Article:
“Whether Senators attend their national caucus or not,” he writes, “all Senators from a region should caucus together, irrespective of party. This would enable Senators from a region to work on issues important to a region, like the Constitution mandates, re-establishing the regional representation aspect of the Senate.”

There is no better place than Atlantic Canada to begin this relevance reset for the Senate. Two years ago this newspaper and five other Atlantic Canada dailies jointly called on Atlantic provincial governments to be bold and innovative in remaking the Senate as a true regional champion. In response to federal legislation that aimed to reform the

Senate without amending the constitution, we pressed the Atlantic provinces to work together as a region to devise a non-partisan process that would engage the public in nominating candidates for Senate appointments.

That legislation is now being reviewed by the courts. But there are other ways for Atlantic Canada to be bold in aligning our Senate representation with our interests. We can and should press all our senators to join – and work as – an Atlantic caucus.

Organizations: Amherst News, Conservatives, Policy Options Macdonald-Laurier Institute Inside Policy magazine

Geographic location: Atlantic Canada, Nova Scotia, Ottawa New Brunswick Prince Edward Island Newfoundland and Labrador Ontario Quebec

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Recent comments

  • Fuzzy Bear
    February 08, 2014 - 10:50

    There is no rocket science here and as Doug says, our whole electoral system needs to be severely overhauled. Our parliamentary system was created during times that could not even fathom where we are today so how could a system like that keep pace with technology and the desires of people elected who once elected start showing their own hidden agenda's. The path to anywhere starts with the first step so lets get it ON! Let parliament create a committee who answer to no elected official including the PMO and comprised of the same number of elected members from each official party and commence the study on parliamentary reform. Based on what we have seen over the last number of years, the senate should be the first urgent project on their agenda. Review it's benefits to our country and decide once and for if it is to become elected or abolished. It has become a den of patronage appointed corruption. If the senate is to remain and represent a region of this great country then they should be elected by that region. Secondly our very own elected MP's need to be more transparent and open to the people that elected them. In private business every expense claim is subject to scrutiny by the company financial personnel. MP's should not be any different or have any classified expenses if they are truly representing their constituents and are spending their tax dollars.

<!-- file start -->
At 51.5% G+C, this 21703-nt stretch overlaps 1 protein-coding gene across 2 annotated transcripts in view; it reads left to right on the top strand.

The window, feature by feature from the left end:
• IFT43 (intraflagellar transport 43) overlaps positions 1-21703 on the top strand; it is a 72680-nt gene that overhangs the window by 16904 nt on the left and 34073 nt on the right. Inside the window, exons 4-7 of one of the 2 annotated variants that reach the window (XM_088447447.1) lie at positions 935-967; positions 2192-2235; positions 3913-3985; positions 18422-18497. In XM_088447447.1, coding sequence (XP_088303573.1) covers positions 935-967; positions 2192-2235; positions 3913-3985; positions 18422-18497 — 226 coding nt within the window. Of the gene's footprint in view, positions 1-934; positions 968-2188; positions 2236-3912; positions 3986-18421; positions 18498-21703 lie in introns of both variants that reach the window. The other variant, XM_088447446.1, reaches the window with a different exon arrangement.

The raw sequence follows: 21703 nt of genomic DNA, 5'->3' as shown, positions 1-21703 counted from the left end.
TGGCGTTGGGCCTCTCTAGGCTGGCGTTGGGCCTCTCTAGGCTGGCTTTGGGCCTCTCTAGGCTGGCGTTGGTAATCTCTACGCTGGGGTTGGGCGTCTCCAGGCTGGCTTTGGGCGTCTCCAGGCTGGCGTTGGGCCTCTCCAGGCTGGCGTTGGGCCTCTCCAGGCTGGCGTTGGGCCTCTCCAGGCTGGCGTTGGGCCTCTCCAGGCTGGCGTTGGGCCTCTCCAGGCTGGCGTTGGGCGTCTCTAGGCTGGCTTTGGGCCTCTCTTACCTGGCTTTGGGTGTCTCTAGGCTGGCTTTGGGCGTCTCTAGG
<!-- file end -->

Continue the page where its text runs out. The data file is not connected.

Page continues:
• Doug P
    February 07, 2014 - 15:01

    Senate reform? How about parliament reform. The senate debate on whether we should have one at all vs. elected senators is a wonderful example of missing the primary point: what is it that elected officials actually do? They claim that they are our protection and representatives, but all that is produced by them is harm and increasing levels of corruption not to mention endless schemes of confiscation. A politician is nothing more than an auctioneer of other peoples property who are never asked if they wanted it sold in the first place.